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Palestinians Strongly Condemn and reject Israel-UAE deal, call for Arab League meeting

Palestinians Strongly Condemn and reject Israel-UAE deal, call for Arab League meeting

Palestinians strongly condemn the trilateral agreement earlier settled between Israel, the United Arab Emirates and the United States, the Palestinian National Authority (PNA) spokesperson said in a statement.

Official Palestinian news agency says Palestinians are recalling their ambassador from the UAE over the deal.

Earlier in the day, the three countries announced in their joint statement that a deal under the name "The Abraham Accord" has been brokered by the United States. The deal envisages Israel and the United Arab Emirates establishing diplomatic ties, and Tel Aviv dropping its plans to extend its sovereignty over West Bank.

"The Palestinian leadership announces its strong rejection and condemnation of the trilateral agreement to normalize relations between Israel and the UAE, mediated by the United States," the statement said.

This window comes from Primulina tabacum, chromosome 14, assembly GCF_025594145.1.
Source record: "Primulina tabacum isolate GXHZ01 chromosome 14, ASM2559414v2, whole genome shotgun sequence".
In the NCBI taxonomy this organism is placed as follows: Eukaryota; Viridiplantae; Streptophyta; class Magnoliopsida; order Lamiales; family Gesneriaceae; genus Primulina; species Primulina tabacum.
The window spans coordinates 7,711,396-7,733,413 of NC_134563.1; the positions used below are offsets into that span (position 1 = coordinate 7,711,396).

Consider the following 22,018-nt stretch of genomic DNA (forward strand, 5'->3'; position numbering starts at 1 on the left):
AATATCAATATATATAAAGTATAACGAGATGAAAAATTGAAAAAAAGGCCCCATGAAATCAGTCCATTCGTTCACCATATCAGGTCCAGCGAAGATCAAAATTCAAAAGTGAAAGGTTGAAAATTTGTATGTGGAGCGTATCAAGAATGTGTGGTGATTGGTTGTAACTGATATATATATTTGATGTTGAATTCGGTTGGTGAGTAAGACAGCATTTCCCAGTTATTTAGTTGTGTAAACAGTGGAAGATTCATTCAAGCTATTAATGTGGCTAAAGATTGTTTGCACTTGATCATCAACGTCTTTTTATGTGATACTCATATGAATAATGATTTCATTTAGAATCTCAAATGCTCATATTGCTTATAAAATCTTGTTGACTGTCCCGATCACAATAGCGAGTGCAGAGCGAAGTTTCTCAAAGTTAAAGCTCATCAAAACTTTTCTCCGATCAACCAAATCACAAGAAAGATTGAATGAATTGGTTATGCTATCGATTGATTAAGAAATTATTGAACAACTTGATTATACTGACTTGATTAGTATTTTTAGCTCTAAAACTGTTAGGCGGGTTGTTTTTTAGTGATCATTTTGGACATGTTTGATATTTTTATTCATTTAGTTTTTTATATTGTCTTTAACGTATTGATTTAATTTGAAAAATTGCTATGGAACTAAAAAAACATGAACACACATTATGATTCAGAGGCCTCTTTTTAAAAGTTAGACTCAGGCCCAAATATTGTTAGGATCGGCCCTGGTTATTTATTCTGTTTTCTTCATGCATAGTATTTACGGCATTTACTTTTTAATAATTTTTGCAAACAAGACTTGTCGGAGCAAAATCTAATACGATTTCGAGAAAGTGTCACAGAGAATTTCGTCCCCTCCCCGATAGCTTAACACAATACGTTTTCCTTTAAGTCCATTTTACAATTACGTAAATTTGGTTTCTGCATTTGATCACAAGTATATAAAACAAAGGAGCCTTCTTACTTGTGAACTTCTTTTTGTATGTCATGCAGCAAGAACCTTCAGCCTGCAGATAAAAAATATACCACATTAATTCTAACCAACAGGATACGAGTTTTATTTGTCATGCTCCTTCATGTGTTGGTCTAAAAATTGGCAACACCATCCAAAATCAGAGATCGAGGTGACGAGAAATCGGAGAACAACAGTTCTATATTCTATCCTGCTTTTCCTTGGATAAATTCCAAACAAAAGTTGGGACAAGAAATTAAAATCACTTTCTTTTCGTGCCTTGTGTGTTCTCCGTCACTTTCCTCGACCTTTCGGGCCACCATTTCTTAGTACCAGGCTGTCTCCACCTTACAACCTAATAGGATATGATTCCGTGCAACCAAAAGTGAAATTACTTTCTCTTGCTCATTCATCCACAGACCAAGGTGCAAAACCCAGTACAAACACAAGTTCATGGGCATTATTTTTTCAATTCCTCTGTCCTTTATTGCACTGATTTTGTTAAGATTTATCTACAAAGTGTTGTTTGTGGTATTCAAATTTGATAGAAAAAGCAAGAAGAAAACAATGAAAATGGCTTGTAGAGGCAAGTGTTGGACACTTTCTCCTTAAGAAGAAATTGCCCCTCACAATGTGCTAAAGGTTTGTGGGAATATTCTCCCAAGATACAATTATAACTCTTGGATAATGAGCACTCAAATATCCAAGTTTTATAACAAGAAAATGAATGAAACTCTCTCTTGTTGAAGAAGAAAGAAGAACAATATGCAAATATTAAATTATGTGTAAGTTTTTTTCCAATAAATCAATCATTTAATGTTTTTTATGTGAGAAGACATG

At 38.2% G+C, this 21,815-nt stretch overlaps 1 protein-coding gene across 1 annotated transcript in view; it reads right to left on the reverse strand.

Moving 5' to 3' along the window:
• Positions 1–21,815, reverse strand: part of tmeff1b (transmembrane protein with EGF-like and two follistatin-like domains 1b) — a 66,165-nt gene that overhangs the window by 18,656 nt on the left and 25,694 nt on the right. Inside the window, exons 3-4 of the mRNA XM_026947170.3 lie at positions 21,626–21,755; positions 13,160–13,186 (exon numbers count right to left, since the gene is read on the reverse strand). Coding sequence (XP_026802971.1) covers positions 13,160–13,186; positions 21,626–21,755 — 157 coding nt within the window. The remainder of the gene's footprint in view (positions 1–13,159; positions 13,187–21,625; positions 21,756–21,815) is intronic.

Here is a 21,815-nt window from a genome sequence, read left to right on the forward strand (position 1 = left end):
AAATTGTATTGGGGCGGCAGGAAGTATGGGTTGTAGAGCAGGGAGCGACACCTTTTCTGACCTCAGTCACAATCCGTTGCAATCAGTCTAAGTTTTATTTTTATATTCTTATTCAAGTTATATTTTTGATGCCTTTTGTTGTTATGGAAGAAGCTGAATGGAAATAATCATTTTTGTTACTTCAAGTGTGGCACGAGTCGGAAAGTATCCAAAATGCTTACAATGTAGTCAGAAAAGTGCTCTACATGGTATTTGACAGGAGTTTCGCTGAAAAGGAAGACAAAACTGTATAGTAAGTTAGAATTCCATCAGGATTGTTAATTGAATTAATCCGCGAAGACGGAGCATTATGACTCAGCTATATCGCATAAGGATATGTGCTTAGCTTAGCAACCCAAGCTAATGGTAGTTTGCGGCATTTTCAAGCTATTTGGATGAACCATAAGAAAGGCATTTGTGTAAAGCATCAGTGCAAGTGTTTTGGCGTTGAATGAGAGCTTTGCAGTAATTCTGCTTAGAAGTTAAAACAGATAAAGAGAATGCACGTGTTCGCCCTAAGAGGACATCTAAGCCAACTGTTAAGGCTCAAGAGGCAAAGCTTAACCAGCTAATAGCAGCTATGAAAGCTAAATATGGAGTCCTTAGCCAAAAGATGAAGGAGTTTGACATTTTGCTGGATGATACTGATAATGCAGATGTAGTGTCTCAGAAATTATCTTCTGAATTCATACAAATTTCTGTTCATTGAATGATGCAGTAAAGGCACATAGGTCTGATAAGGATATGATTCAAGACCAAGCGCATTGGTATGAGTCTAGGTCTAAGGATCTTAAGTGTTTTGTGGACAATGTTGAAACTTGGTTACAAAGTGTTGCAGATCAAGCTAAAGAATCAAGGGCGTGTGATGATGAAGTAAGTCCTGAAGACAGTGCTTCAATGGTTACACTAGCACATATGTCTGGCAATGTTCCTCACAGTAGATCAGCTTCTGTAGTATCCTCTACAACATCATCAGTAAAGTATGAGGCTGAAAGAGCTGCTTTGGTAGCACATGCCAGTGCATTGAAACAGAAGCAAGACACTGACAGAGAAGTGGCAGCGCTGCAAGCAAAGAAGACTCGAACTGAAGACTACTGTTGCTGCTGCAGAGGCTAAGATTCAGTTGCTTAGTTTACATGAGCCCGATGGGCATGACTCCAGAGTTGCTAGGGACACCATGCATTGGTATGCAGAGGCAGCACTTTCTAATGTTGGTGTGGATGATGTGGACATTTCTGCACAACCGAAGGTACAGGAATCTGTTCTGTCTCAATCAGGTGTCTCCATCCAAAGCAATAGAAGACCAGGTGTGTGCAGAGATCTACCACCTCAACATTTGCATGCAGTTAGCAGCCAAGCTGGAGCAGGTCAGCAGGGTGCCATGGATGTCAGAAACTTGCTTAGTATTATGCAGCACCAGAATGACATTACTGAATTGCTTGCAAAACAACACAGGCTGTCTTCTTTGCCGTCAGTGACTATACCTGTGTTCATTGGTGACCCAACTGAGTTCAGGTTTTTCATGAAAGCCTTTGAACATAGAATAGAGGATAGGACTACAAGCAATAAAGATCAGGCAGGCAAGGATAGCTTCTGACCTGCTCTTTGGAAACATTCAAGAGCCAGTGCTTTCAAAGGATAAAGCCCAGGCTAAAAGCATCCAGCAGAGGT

It also outlined that the PNA "views this step as an attempt to undermine the Arab peace initiative and the Arab League decision", naming it "an aggression against the Palestinian people".

PNA called for an emergency session of Arab League and Organisation of Islamic Cooperation, demanding the trilateral agreement to be rejected.

The statement of PNA spokesman also emphasized that neither the UAE nor any other party has the right to speak on behalf of the Palestinian people, stressing that the Palestine Liberation Organization is the only legal representative of the Palestinians.

According to a separate statement made by Foreign Affairs Minister of the PNA, Riyad Al-Maliki, the Palestinian ambassador to the UAE has been recalled after the joint statement from the three countries on their agreement.
Palestinians strongly condemn the trilateral agreement earlier settled between Israel, the United Arab Emirates and the United States, the Palestinian National Authority (PNA) spokesperson said in a statement.

Official Palestinian news agency says Palestinians are recalling their ambassador from the UAE over the deal.

Earlier in the day, the three countries announced in their joint statement that a deal under the name "The Abraham Accord" has been brokered by the United States. The deal envisages Israel and the United Arab Emirates establishing diplomatic ties, and Tel Aviv dropping its plans to extend its sovereignty over West Bank.